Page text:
20th Anniversary Celebration


20th Anniversary Celebration Committee


20 Things You Might Not Know


20 Things You Can Do


Where are they now?


History of the Pro Bono Program


For the Good of the Order


Pro Bono Program

Where are they now?


Paul D. de Holczer

What firm/organization are you working with now?
Moses Koon & Brackett, PC

What kind of pro bono or volunteer work have you been involved in?
Paul has taken on unpaid work for disadvantaged people.
Paul was Richland County Court Appointed Special Advocate (CASA) Attorney of the Year in 2001.
Paul serves on the Board of Trustees and has served as chair of the Board of Visitors of Thornwell Home for Children, a joyful Christian community that offers hope and wholeness to children and families.
Paul was just elected to a term as a member of the Advisory Council of Protection and Advocacy for Individuals with Mental Illness. The Advisory Council is charged with protecting the rights of individuals with mental illness in South Carolina.

What are the main reasons why you would recommend that law students become involved in pro bono work?
The short answer is that it "feeds one's soul." The longer answer is that it nourishes an idea of self, it completes fulfillment of being someone who is good and works to make the world a better place and it responds to the expectation of a person's capability for goodness.

How would you encourage current law students to get involved with the Pro Bono program?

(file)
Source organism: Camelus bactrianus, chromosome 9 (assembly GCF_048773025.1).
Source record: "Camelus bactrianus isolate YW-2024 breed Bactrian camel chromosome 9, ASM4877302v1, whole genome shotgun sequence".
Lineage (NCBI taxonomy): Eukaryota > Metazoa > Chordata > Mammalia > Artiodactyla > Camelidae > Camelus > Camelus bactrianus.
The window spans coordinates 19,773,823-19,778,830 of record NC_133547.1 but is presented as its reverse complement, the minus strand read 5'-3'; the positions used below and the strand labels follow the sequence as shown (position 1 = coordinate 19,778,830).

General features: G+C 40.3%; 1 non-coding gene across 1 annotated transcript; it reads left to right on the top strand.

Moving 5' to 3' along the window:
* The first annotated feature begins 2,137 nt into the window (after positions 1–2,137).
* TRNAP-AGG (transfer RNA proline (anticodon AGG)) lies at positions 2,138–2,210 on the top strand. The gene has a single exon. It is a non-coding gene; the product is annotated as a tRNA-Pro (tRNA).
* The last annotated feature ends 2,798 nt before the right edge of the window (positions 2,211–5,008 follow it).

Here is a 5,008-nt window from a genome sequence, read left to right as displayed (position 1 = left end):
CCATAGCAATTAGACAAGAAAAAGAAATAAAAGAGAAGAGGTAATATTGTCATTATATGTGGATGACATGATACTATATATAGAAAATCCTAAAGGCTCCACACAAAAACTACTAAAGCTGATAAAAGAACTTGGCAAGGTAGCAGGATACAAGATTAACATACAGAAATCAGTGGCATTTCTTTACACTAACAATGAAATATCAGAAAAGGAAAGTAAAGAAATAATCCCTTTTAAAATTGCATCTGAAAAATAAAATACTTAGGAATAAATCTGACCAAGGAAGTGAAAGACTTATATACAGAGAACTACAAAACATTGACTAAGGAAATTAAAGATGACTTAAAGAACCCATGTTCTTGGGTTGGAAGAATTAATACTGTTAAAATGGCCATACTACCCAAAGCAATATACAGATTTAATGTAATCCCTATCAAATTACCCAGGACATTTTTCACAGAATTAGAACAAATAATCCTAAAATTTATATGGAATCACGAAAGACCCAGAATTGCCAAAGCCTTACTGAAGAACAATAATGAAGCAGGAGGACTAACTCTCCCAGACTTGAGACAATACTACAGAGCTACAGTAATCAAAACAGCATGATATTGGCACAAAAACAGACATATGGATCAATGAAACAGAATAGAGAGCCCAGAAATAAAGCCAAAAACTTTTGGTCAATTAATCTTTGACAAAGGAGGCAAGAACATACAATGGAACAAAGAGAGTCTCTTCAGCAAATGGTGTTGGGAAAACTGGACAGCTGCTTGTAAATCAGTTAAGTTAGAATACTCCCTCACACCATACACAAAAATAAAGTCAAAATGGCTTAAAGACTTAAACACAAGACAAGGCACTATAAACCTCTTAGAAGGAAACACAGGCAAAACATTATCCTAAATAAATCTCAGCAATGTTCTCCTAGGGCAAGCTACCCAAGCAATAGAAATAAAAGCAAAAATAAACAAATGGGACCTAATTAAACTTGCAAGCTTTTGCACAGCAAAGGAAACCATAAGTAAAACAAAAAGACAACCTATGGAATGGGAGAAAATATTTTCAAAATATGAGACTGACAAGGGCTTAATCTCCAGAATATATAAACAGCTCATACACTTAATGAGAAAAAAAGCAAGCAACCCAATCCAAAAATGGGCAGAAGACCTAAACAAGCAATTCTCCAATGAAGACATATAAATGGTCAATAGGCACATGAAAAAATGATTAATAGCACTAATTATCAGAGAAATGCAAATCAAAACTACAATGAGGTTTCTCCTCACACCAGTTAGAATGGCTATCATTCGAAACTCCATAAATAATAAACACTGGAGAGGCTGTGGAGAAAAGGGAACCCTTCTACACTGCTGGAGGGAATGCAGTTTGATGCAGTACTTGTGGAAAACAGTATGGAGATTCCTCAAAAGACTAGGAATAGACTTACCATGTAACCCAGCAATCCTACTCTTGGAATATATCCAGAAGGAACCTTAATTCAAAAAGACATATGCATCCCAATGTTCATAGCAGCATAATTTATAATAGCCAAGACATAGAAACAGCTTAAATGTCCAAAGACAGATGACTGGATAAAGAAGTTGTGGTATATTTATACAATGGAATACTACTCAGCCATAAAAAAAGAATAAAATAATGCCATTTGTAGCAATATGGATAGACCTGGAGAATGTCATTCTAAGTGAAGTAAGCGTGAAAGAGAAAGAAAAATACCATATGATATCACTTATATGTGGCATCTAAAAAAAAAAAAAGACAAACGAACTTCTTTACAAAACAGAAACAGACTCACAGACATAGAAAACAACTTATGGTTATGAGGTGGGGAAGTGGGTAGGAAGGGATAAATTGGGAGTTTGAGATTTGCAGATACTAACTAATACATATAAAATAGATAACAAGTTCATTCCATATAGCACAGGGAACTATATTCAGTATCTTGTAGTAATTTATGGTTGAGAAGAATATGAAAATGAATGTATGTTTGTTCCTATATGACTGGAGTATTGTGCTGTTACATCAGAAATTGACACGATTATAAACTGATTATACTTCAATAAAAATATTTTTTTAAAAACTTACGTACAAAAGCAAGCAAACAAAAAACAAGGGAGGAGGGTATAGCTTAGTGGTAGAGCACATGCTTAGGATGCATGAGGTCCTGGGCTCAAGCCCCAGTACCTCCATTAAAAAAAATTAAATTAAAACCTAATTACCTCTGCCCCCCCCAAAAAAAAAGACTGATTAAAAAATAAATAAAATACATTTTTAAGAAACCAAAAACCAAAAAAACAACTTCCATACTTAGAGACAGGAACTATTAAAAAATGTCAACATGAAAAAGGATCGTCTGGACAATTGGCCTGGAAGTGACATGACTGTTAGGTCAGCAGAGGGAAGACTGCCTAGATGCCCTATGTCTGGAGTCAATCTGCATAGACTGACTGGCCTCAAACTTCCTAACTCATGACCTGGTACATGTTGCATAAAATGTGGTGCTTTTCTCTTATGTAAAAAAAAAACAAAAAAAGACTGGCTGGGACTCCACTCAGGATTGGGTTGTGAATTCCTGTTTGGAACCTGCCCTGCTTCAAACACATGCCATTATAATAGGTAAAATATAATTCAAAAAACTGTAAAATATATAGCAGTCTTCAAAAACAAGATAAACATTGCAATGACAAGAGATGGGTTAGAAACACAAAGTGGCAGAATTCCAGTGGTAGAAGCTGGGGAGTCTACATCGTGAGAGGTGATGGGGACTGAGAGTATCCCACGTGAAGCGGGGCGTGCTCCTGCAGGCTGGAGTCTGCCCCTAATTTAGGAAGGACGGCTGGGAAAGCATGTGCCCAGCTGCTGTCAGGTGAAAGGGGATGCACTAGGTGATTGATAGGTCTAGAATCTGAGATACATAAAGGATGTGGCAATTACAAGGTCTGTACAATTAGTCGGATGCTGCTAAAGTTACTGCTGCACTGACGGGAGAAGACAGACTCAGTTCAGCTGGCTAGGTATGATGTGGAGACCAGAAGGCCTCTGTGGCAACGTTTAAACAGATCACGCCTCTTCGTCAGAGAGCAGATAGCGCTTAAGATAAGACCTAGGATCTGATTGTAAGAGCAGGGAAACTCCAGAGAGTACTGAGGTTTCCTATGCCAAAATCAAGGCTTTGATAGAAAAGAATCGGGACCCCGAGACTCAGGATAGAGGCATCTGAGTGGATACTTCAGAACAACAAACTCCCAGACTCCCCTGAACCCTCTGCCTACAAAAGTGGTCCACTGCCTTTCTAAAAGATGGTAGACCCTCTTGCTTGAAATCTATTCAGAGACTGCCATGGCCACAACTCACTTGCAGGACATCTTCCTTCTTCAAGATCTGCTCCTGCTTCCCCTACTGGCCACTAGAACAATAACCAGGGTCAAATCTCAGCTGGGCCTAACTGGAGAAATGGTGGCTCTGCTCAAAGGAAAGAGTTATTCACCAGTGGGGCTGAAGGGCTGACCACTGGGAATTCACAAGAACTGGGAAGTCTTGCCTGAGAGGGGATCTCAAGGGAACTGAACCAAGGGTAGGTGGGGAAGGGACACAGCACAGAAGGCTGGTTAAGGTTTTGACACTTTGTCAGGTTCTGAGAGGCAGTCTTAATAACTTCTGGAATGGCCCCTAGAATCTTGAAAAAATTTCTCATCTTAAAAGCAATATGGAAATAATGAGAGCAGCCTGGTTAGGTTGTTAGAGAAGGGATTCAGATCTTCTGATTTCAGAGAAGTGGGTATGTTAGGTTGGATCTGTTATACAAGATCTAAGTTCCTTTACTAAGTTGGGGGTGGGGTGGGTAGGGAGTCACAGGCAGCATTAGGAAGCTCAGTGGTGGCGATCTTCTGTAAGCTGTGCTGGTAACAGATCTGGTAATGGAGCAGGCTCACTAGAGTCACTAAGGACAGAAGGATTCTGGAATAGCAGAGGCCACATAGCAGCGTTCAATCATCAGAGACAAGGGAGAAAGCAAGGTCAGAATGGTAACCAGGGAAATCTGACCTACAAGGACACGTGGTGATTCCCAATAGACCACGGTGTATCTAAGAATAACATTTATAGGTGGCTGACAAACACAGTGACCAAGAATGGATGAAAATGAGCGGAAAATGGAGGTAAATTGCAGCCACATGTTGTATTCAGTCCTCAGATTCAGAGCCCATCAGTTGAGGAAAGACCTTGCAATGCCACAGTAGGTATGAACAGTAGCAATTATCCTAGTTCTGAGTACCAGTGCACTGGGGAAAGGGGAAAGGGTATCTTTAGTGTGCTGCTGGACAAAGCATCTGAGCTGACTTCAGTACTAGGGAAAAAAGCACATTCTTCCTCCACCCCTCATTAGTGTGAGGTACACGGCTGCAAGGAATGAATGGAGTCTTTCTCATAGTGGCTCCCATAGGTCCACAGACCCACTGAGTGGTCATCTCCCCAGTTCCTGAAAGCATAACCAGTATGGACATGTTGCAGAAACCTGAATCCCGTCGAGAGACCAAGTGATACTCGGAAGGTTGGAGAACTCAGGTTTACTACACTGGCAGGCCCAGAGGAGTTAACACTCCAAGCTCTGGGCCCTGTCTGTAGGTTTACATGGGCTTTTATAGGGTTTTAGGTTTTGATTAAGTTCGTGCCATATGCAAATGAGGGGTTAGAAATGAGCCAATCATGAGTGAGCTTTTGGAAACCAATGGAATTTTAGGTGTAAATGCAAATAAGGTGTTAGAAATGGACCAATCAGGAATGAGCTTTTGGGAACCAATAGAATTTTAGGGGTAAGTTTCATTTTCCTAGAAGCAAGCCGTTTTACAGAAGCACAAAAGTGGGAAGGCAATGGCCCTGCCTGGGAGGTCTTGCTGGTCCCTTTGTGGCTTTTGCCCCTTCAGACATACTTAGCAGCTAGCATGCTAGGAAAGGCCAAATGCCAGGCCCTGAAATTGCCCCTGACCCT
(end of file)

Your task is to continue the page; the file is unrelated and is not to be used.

Hopefully, law students went to law school not only to learn to make a good living, but also for the power and ability to improve their community, the country and the world. If that is true, then pro bono work gives one the opportunity to do that.

Has pro bono work contributed to your sense of career satisfaction?
Absolutely!

Did your experiences in the Pro Bono program at USC prepare you or benefit you in your career?
Yes.

In your career, have you seen an overlap between your volunteer work and your sense of your own place in the community and the legal profession?
Yes, more of an "integration" than an "overlap."

How do pro bono efforts fit in to the work of the South Carolina Bar?
The SC Bar encourages and promotes pro bono work and does a great job identifying opportunities for pro bono work of all kinds.

What kind of perceptions, positive or negative, do you think that the bar as a whole has about attorneys who are actively involved in pro bono work?
The bar as a whole supports pro bono work and considers it an integral part of the profession.

What is most memorable/best experience you had during your law school career through the Pro Bono program?
Working with Pam Robinson and other students and lawyers who believe in pro bono work is inspiring and rewarding in itself.

What does the 20th Anniversary of the Pro Bono program mean to you?
It means that Pro Bono Programs have the institutional support of the Law School and the Bar - and THAT means that pro bono opportunities are easier to find and easier to execute. It also means that the ideal of pro bono work is perpetuated in the profession at a time when there are enormous pressures on the profession to simply be the business of providing legal services - something the profession has historically risen above.

What is your most cherished memory with Pam?
I cannot name only one. Pam has been the embodiment of the program at USC. It is impossible to think that the program would have been anywhere as successful in her absence. It is Pam --her dedication, persistence, passion, energy and modesty -- who has made the pro bono program an inspiration to so many students.